Review: The Chef and the Slow Cooker

Please note, this review originally appeared on our sister site, RealFoodTraveler.com. Cooking enthusiasts that you all are, I knew you’d want to learn about this great cookbook. — Edan Goode, editor, E.A.T. (Everyone Around the Table)

I love my crockpot, dearly. Yes, it forces me to deal with chopping, measuring and handling ingredients I don’t want to look at first thing in the morning. But it rewards me all day long, especially as mid-afternoon hangries attack and I think “What am I going to make for dinner?” “Remember, you have dinner cooking in the crockpot,” my memory reminds me. Yes! What a treat to know that my little crockpot has been slaving away for me and my family all day, or all afternoon, as the cooking time case may be. That’s why I had to have The Chef and the Slow Cooker cookbook by Hugh Acheson.

The book, "The Chef and the Slow Cooker."

I first became aware of Acheson through his work as culinary partner of the Punch Bowl Social restaurants. His take on southern cooking is all over the menu, to rave reviews. Robert Thompson, owner of Punch Bowl Social, said Acheson’s book, A New Turn in the South, is his go-to when he’s cooking at home. That said a lot to me, so I was anxious to check out Acheson’s newest book on slow cookery. To provide some context, Acheson is a James Beard award-winning chef, restaurateur and Top Chef Judge. He is the chef owner of several restaurants in Georgia including 5&10 and Empire State South. He founded Seed Life Skills, “a living, multimedia curriculum built to serve the needs of the modern Family & Consumer Sciences (founded as Home Economics) classroom, emphasizing retainable real life skills with topics including hands-on culinary instruction, conscious consumer economics, and D.I.Y. design principles,” according to his website. What an accomplished and honorable guy!

The first thing I discovered in Acheson’s cookbook, The Chef and the Slow Cooker, is snark. Snark, wit, irreverance, humor, aaaaalll over the place. The book is a pleasure to look through, what with periodic photos of Acheson spending quality time with his crockpot such as while soaking in the tub (don’t try that at home), playing the cello, or reading in a lawn chair, in the yard with his crockpot on a loooong extension chord. Silliness, sure, but it’s all part of the vibe of the book that has a slightly retro air. I appreciated that, while beautiful, the photographs and staging aren’t too perfect which can make a cookbook feel like a coffee table book and somewhat intimidating. The photos for the stock recipes show the liquid in Mason jars with “Beef,” etc. handwritten on scotch tape labels. Yes! I would totally do that!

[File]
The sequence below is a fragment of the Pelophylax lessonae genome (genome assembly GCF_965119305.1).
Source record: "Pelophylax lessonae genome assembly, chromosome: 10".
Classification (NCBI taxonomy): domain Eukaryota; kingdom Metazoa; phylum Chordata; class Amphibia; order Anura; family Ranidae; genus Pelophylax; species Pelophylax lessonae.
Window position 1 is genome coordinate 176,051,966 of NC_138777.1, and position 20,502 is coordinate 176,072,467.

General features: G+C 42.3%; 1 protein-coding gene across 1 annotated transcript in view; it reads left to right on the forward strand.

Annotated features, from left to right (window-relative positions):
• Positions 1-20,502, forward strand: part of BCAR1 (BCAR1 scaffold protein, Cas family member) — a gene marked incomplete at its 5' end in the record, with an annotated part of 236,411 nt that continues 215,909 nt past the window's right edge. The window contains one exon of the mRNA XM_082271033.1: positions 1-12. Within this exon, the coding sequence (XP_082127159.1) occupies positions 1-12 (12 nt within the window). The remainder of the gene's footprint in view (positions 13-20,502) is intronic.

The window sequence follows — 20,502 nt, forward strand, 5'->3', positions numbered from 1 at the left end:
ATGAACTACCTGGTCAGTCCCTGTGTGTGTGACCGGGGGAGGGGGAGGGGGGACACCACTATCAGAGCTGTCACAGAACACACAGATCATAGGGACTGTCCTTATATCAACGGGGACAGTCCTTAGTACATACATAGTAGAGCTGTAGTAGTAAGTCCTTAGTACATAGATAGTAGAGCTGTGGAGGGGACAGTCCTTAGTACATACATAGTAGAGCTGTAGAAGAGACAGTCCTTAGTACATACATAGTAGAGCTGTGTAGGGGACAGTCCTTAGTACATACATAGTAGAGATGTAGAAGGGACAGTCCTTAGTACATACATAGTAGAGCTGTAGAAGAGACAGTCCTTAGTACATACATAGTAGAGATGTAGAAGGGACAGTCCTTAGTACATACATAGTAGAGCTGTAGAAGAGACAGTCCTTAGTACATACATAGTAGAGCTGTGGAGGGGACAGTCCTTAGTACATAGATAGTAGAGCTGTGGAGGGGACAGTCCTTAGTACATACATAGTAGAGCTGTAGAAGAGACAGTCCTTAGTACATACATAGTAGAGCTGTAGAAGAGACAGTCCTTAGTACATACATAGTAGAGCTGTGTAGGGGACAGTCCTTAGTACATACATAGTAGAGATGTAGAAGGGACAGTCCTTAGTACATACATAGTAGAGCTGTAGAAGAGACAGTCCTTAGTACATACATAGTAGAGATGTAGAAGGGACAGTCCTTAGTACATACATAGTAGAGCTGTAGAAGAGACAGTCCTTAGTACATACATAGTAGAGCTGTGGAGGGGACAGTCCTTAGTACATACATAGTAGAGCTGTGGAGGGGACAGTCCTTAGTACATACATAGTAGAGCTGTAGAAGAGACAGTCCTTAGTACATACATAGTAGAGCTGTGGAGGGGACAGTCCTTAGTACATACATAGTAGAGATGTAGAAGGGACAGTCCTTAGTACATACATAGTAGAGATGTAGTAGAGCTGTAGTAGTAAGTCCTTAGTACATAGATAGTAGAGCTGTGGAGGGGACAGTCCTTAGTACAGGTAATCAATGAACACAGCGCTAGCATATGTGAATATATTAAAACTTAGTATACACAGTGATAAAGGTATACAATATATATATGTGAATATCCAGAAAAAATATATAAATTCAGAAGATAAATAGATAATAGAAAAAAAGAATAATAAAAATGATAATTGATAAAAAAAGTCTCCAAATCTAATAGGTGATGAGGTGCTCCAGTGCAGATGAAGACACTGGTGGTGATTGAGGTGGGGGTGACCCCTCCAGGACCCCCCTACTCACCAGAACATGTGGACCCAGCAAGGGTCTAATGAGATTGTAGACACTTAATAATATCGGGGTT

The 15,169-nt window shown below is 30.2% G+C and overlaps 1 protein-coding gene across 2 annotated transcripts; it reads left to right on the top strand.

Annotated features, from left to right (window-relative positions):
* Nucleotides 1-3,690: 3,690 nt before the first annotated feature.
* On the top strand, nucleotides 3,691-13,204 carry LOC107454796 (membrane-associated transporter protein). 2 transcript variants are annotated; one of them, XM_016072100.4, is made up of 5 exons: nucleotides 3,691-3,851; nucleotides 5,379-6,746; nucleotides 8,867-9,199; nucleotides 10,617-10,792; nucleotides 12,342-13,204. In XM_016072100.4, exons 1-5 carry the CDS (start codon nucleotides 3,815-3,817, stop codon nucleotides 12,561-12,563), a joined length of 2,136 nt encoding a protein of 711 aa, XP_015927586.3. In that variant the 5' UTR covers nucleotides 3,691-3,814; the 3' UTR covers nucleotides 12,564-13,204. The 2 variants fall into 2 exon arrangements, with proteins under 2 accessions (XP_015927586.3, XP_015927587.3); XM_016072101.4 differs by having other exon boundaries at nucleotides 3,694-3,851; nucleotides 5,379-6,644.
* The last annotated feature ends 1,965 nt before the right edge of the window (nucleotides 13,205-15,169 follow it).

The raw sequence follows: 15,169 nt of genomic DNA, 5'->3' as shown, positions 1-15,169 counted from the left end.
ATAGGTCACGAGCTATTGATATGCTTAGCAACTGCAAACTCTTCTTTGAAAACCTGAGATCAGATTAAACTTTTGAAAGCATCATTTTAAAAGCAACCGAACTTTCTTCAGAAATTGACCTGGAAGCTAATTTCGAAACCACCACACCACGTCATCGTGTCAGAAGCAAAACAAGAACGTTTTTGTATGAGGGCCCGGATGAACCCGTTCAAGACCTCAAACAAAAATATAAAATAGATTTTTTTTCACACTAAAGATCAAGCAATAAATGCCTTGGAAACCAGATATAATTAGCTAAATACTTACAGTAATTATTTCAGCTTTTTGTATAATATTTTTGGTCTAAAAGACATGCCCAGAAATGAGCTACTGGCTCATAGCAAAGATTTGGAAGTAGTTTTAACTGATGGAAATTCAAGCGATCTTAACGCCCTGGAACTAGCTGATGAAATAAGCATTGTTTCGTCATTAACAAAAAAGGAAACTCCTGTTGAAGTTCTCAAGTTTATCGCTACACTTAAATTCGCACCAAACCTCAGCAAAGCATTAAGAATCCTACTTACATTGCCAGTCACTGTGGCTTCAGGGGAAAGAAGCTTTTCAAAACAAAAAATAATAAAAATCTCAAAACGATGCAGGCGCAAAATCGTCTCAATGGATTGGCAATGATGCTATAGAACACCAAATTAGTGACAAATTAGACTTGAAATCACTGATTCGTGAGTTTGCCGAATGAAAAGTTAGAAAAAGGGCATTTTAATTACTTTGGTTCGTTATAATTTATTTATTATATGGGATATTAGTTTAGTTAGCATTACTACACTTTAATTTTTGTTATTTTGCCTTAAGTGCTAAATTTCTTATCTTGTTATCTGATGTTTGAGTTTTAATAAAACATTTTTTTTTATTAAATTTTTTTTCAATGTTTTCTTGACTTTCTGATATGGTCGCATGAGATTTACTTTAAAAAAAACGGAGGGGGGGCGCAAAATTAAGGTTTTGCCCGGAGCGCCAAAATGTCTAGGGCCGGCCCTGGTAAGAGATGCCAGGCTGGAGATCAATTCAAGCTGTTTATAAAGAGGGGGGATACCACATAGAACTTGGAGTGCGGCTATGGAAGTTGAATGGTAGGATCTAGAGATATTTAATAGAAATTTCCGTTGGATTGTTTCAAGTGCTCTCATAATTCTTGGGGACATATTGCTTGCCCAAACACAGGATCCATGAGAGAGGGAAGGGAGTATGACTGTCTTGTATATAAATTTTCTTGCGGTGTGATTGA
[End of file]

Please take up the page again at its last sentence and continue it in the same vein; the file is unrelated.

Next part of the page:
Sections from The Chef and the Slow Cooker include:

Foundations – stocks, broths and a theory on the long cook

Porcine Dreams

Chicken, duck and other birds…plus eggs

Jams, butters, chutneys and one and a half desserts

The only bone I have to pick with this book is that a lot of the recipes take less than a whole day. So for those hoping to utilize the book to get something going before they leave for work in the morning, your selections are fewer. OR, just wait for the weekend, get everything in the crockpot mid-day, go off and have some fun, and dinner will be waiting for you. For me, a work-from-home type, the recipes were perfect, forcing me to take a mid-day break to prep things, but then allowing me to work a little later because my faithful crockpot was making me dinner like a good crockpot should!

I tried three recipes from the book and got rave reviews from my family. As you’ll see, these are real life photos from my real life cooking, not nearly as good looking as the pictures in the book. But they sure came out tasting fantastic!

Lentil Soup with Kale & Sour Cream was enhanced by shallots, carrot and celery, smoked paprika, and coriander seeds. It was brightened by lemon zest and sherry vinegar. After spending a little sauteeing time at the beginning, the meal cooked away for about three hours. I didn’t have sour cream but did dollop on some thick, plain yogurt.

 

Lentil Soup with Kale from The Chef and the Slow Cooker.

Chicken Stew with Farro, Tomatoes, Olives & Feta, which cooked for four hours, was my favorite of the three (all of which we loved). I’d never really tried making farro, thinking it was going to take too long to cook. But when thrown in with other ingredients that are slow-cooking, it’s no big deal, with everything coming ready at the same time. The addition of olives, tomatoes and the tang of feta over the other hot ingredients made the meal a pleasure to eat.

Chicken Stew with Farro, Tomatoes, Olives & Feta